Mental Health Awareness Month has been observed in May in the United States since 1949 and the purpose of it is to raise awareness and educate the people about mental health issues.

We use a few mental health terms in our daily lives. Some people use these terms casually without paying much attention, but others use them to speak about a specific diagnosis. For instance, emotional exhaustion, burnout, anxiety, etc.

US Today, a news outlet, has explained some of the most commonly used mental health terms and when you can use them.

  • Emotional Exhaustion

Emotional exhaustion could be one of the symptoms of mental health issues, such as a major depressive disorder. As such, it is not a specific clinical syndrome. People often say they are emotionally exhausted after physical exertion and when they are too low in energy.

Dr. Vaile Wright, Senior Director of Health Care Innovation in the Practice Directorate at the American Psychological Association, says, “Emotional exhaustion is this sense of overwhelmingness. Overwhelmed to the point where you feel like you don’t have the capacity to deal anymore. It’s physical tiredness. It’s mental tiredness. It’s difficulty concentrating. It’s all the things that we experience when we’re just at our capacity.”

  • Burnout

Burnout is another common term people often use when they are physically or mentally. You may feel it when you are stressed out or overwhelmed about work. The World Health Organization (WHO) says burnout is a “form of job-related stress that has not been successfully managed.”

  • Languishing

In a New York Times piece published last month, Prof. Adam Grant of Wharton School of the University of Pennsylvania called languishing “a neglected middle child of mental health.” He wrote, “It’s the void between depression and flourishing – the absence of well-being. You don’t have symptoms of mental illness, but you’re not the picture of mental health either,” according to USA Today. Languishing is a feeling of a lack of focus and a general purgatory between mental wellness and illness.

  • Alonely

Alonely is the opposite of loneliness, according to Psychology Today. Although rare, it is a term used when you are dissatisfied after spending enough time by yourself. The feeling of alonely has become more common during the pandemic, as home, school and office life has been limited to one space.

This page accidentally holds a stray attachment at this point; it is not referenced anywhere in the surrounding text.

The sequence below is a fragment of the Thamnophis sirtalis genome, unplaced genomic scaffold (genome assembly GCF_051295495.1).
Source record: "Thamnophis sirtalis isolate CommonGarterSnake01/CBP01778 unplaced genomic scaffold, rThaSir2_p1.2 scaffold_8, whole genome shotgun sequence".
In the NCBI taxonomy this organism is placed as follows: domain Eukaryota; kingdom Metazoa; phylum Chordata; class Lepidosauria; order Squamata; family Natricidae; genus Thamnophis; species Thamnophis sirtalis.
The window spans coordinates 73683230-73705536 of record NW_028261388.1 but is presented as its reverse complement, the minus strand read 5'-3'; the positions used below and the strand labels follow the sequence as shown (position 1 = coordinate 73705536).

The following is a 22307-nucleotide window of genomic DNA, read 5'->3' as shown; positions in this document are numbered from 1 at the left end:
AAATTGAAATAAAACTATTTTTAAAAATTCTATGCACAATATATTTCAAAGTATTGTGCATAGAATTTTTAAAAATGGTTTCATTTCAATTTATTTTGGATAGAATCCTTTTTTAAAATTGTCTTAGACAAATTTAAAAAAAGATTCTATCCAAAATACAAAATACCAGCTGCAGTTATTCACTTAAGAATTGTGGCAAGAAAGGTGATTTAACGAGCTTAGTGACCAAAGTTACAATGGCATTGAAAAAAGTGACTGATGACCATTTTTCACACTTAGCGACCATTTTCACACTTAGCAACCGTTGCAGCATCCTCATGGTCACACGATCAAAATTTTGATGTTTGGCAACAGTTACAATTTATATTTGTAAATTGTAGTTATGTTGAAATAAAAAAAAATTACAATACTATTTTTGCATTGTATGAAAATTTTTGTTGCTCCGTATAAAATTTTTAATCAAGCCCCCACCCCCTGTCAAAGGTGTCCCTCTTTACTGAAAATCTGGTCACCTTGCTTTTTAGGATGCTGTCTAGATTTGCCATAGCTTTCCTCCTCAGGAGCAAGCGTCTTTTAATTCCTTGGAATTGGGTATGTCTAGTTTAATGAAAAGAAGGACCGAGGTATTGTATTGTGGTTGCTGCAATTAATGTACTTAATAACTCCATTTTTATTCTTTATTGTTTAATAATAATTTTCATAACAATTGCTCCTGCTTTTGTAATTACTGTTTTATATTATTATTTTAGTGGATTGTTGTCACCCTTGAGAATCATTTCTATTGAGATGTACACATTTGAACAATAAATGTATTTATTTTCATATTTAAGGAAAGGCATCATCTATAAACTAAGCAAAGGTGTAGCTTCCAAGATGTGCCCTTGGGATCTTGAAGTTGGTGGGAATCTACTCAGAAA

Virginia Thomas, Assistant Professor of Psychology at Middlebury College, says, “Some people inherently desire more solitude than others, and when it’s not connected with shyness or social anxiety, seeking time alone is a perfectly well-adjusted thing to do. However, when this desire isn’t fulfilled, the feeling of aloneliness results (the prefix ‘a’ indicating not, as in asymmetrical).”

  • Anxiety and Depression

Most of us have some type of anxiety but that does not necessarily mean we have been officially diagnosed with an anxiety disorder. Clinical anxiety disorders involved “repeated episodes of sudden feelings of intense anxiety and fear or terror that reach a peak within minutes (panic attacks),” according to Mayo Clinic.

On the other hand, depression is a specific clinical term use to describe a mood disorder. Mayo Clinic says, “More than just a bout of the blues, depression isn’t a weakness and you can’t simply ‘snap out’ of it. Depression may require long-term treatment.”

  • Flourishing

Flourishing is yet another mental health phrase that is used as an antonym of the terms listed above. You are flourishing if you are thriving mentally and “have a strong sense of meaning, mastery, and mattering to others,” according to Prof. Grant. He called flourishing the other end of the mental health spectrum in the New York Times piece. It “indicates that you are at your best as far as your well-being is concerned,” says USA Today.